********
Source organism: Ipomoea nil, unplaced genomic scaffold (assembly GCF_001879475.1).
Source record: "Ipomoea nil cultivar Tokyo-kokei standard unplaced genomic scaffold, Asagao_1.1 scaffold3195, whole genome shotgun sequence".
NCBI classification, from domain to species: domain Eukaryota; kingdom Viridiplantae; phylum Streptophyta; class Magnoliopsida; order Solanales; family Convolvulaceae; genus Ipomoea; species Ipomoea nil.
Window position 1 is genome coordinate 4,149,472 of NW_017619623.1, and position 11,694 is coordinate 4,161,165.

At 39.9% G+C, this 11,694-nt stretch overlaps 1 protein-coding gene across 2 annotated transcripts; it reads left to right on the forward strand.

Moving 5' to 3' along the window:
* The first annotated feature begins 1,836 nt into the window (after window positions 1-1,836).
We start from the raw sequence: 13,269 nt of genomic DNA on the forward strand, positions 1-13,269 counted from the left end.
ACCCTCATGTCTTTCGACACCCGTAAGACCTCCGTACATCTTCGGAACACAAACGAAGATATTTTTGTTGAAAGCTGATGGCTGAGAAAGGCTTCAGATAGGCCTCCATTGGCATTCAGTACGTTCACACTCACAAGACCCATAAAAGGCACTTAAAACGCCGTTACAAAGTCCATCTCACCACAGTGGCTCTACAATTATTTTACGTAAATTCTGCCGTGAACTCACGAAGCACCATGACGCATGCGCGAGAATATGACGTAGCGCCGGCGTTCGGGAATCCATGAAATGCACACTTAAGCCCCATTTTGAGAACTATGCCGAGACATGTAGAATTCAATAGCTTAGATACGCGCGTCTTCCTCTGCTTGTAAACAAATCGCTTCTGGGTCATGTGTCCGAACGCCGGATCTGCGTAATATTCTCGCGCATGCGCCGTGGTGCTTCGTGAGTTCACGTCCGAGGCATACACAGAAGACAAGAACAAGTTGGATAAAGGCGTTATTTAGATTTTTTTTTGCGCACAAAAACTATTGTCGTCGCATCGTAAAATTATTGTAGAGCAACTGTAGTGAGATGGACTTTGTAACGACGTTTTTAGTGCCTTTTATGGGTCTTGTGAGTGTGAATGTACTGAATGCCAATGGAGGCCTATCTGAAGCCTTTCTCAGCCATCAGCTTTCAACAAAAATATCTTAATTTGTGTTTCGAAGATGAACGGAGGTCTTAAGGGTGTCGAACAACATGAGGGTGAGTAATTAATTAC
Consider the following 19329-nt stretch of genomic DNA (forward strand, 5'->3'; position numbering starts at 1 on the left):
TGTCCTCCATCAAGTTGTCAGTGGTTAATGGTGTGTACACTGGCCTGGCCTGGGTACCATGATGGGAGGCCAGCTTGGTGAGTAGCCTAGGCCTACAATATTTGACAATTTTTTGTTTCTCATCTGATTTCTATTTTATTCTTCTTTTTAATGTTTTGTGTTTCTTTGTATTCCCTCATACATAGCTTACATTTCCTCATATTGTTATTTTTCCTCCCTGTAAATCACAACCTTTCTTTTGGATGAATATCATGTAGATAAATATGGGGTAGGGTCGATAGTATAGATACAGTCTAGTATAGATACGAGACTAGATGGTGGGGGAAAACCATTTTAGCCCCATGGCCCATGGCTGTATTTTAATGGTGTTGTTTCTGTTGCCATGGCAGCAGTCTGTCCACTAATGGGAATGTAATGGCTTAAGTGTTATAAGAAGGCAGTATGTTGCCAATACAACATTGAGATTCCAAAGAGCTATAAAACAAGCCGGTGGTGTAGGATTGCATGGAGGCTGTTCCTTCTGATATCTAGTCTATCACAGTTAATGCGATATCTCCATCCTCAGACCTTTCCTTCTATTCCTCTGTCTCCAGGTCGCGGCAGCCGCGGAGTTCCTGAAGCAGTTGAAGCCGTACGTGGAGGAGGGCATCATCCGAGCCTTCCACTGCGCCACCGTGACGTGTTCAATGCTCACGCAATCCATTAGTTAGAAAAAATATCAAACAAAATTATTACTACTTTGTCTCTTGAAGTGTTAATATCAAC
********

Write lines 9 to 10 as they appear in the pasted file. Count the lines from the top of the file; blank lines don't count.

ACCCTCATGTCTTTCGACACCCGTAAGACCTCCGTACATCTTCGGAACACAAACGAAGATATTTTTGTTGAAAGCTGATGGCTGAGAAAGGCTTCAGATAGGCCTCCATTGGCATTCAGTACGTTCACACTCACAAGACCCATAAAAGGCACTTAAAACGCCGTTACAAAGTCCATCTCACCACAGTGGCTCTACAATTATTTTACGTAAATTCTGCCGTGAACTCACGAAGCACCATGACGCATGCGCGAGAATATGACGTAGCGCCGGCGTTCGGGAATCCATGAAATGCACACTTAAGCCCCATTTTGAGAACTATGCCGAGACATGTAGAATTCAATAGCTTAGATACGCGCGTCTTCCTCTGCTTGTAAACAAATCGCTTCTGGGTCATGTGTCCGAACGCCGGATCTGCGTAATATTCTCGCGCATGCGCCGTGGTGCTTCGTGAGTTCACGTCCGAGGCATACACAGAAGACAAGAACAAGTTGGATAAAGGCGTTATTTAGATTTTTTTTTGCGCACAAAAACTATTGTCGTCGCATCGTAAAATTATTGTAGAGCAACTGTAGTGAGATGGACTTTGTAACGACGTTTTTAGTGCCTTTTATGGGTCTTGTGAGTGTGAATGTACTGAATGCCAATGGAGGCCTATCTGAAGCCTTTCTCAGCCATCAGCTTTCAACAAAAATATCTTAATTTGTGTTTCGAAGATGAACGGAGGTCTTAAGGGTGTCGAACAACATGAGGGTGAGTAATTAATTAC
Consider the following 19329-nt stretch of genomic DNA (forward strand, 5'->3'; position numbering starts at 1 on the left):